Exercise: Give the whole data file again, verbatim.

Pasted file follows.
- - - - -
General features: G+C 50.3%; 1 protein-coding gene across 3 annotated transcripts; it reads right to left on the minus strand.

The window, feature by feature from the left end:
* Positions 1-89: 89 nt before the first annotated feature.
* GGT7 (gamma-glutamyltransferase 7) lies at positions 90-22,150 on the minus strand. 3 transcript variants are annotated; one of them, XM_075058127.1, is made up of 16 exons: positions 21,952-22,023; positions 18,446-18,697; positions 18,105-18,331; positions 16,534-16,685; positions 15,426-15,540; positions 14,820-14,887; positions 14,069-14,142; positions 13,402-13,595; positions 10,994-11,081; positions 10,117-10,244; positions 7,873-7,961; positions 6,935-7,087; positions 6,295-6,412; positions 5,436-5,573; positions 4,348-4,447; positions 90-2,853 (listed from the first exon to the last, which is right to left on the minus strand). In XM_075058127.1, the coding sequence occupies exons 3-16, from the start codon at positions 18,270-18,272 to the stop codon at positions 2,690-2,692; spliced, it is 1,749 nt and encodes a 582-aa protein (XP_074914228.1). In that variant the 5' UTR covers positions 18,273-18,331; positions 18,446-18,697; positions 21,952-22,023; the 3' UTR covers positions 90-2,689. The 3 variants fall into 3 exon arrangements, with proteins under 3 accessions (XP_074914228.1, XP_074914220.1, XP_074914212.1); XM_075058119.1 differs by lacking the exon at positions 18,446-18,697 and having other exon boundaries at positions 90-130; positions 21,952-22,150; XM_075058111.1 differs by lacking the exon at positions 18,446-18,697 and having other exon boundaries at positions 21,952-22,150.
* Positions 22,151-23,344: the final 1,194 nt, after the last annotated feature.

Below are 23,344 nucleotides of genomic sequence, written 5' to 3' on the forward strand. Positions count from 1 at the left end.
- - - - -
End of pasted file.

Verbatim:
General features: G+C 50.3%; 1 protein-coding gene across 3 annotated transcripts; it reads right to left on the minus strand.

The window, feature by feature from the left end:
* Positions 1-89: 89 nt before the first annotated feature.
* GGT7 (gamma-glutamyltransferase 7) lies at positions 90-22,150 on the minus strand. 3 transcript variants are annotated; one of them, XM_075058127.1, is made up of 16 exons: positions 21,952-22,023; positions 18,446-18,697; positions 18,105-18,331; positions 16,534-16,685; positions 15,426-15,540; positions 14,820-14,887; positions 14,069-14,142; positions 13,402-13,595; positions 10,994-11,081; positions 10,117-10,244; positions 7,873-7,961; positions 6,935-7,087; positions 6,295-6,412; positions 5,436-5,573; positions 4,348-4,447; positions 90-2,853 (listed from the first exon to the last, which is right to left on the minus strand). In XM_075058127.1, the coding sequence occupies exons 3-16, from the start codon at positions 18,270-18,272 to the stop codon at positions 2,690-2,692; spliced, it is 1,749 nt and encodes a 582-aa protein (XP_074914228.1). In that variant the 5' UTR covers positions 18,273-18,331; positions 18,446-18,697; positions 21,952-22,023; the 3' UTR covers positions 90-2,689. The 3 variants fall into 3 exon arrangements, with proteins under 3 accessions (XP_074914228.1, XP_074914220.1, XP_074914212.1); XM_075058119.1 differs by lacking the exon at positions 18,446-18,697 and having other exon boundaries at positions 90-130; positions 21,952-22,150; XM_075058111.1 differs by lacking the exon at positions 18,446-18,697 and having other exon boundaries at positions 21,952-22,150.
* Positions 22,151-23,344: the final 1,194 nt, after the last annotated feature.

Below are 23,344 nucleotides of genomic sequence, written 5' to 3' on the forward strand. Positions count from 1 at the left end.